Disease response still inadequate
Posted Monday, November 12 2012 at 02:00
It is crucial to have in place functional integrated disease surveillance across the country. This will strengthen our response to outbreaks and, importantly, build vital resources and information...
Reports that a one-and-half-year old boy has died of Marburg virus once again brings to focus the need for sustained awareness and more vigilance. The latest victim, who died at Ruhoko Hospital in Ibanda District on Wednesday, brings the total death toll due to Marburg virus to nine since the outbreak was officially announced last month.
Though the outbreak was first confirmed in the western district of Kabale, disturbing reports indicate that it has so far spread to three other districts in western Uganda. The latest victim, only identified as Alexander, is the second person from Ibanda District to have died from Marburg virus having lost his mother to the same disease.
It is worrying that more people are still dying a month after the disease was reported. Despite assurances from the Health ministry that the disease is under control, there are loopholes that require urgent attention. Admittedly, the health authorities are doing what is within their power to contain further spread and educate the population.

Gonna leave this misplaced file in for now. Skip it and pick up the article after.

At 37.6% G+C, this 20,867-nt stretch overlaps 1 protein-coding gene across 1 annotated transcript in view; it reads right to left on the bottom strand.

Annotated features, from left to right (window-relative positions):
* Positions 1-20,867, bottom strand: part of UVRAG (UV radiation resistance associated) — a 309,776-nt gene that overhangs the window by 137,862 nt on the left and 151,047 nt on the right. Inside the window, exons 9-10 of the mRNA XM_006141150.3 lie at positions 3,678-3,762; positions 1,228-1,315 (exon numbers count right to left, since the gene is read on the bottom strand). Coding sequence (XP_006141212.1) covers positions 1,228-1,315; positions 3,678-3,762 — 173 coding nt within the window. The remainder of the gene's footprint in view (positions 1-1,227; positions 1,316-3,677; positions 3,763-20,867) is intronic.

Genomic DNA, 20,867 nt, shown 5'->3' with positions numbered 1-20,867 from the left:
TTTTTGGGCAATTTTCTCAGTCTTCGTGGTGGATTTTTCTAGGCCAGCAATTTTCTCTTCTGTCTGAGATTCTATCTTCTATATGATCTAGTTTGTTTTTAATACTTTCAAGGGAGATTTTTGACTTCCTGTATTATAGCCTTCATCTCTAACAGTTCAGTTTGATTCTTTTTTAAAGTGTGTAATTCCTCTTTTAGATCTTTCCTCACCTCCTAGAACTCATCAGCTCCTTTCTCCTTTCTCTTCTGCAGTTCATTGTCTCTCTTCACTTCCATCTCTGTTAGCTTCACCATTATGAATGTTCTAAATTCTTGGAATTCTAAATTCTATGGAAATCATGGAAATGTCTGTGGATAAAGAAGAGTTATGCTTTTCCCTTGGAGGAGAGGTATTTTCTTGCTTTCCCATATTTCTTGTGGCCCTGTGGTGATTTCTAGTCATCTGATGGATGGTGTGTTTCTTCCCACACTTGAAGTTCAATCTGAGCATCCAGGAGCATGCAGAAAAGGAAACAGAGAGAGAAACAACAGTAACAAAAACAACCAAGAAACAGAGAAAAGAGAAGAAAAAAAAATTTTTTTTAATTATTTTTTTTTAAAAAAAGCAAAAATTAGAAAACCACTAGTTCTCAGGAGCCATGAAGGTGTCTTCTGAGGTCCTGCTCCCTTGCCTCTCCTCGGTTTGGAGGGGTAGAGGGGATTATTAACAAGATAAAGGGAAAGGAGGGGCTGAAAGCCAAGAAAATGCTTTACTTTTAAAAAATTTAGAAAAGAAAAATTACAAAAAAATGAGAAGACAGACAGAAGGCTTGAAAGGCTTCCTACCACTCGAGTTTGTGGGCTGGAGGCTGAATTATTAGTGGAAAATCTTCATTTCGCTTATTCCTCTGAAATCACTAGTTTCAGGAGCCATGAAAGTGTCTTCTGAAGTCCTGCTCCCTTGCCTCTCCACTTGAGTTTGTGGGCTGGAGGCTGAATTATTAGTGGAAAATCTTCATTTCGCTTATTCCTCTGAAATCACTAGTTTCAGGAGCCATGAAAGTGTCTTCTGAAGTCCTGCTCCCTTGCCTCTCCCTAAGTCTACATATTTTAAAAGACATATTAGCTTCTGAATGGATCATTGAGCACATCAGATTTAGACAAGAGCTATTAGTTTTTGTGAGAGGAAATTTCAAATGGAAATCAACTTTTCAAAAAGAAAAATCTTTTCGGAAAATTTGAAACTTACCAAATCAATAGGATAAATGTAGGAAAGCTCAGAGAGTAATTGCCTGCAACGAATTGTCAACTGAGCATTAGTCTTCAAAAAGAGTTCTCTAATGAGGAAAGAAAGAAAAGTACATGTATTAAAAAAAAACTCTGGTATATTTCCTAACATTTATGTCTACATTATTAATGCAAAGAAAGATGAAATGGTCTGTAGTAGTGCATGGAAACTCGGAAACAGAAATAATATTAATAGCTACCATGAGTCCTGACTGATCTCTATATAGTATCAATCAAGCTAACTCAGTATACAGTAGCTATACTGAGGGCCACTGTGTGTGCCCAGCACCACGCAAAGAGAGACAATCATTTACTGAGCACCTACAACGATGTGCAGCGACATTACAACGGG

However, there is need to increase surveillance and continually remind communities to be vigilant. Given our past experiences with Marburg and Ebola outbreaks, we ought to take precautionary measures more seriously. This may be challenging in rural areas but it is important to have a comprehensive strategy to contain and prevent similar outbreaks through sustained awareness as well as quick responses.
However, given the sluggish and negligible manner in which the nodding disease in northern Uganda was, for instance, handled, Ugandans must demand better health service delivery, more so in emergency situations such as Ebola and Marburg outbreaks and special cases such as the nodding disease syndrome.
Also, given the nature of rural communities where people rarely seek treatment partly due to lack of easy access to health facilities and ignorance, it is possible that outbreaks may come to the attention of health authorities late, making it extremely difficult to trace people who may have come into contact with affected people, yet Marburg is highly fatal.
Going forward, it is crucial to have in place functional integrated disease surveillance across the country. This will strengthen our response to outbreaks and, most importantly, build vital resources and information on various diseases, preventive measures and possible treatment.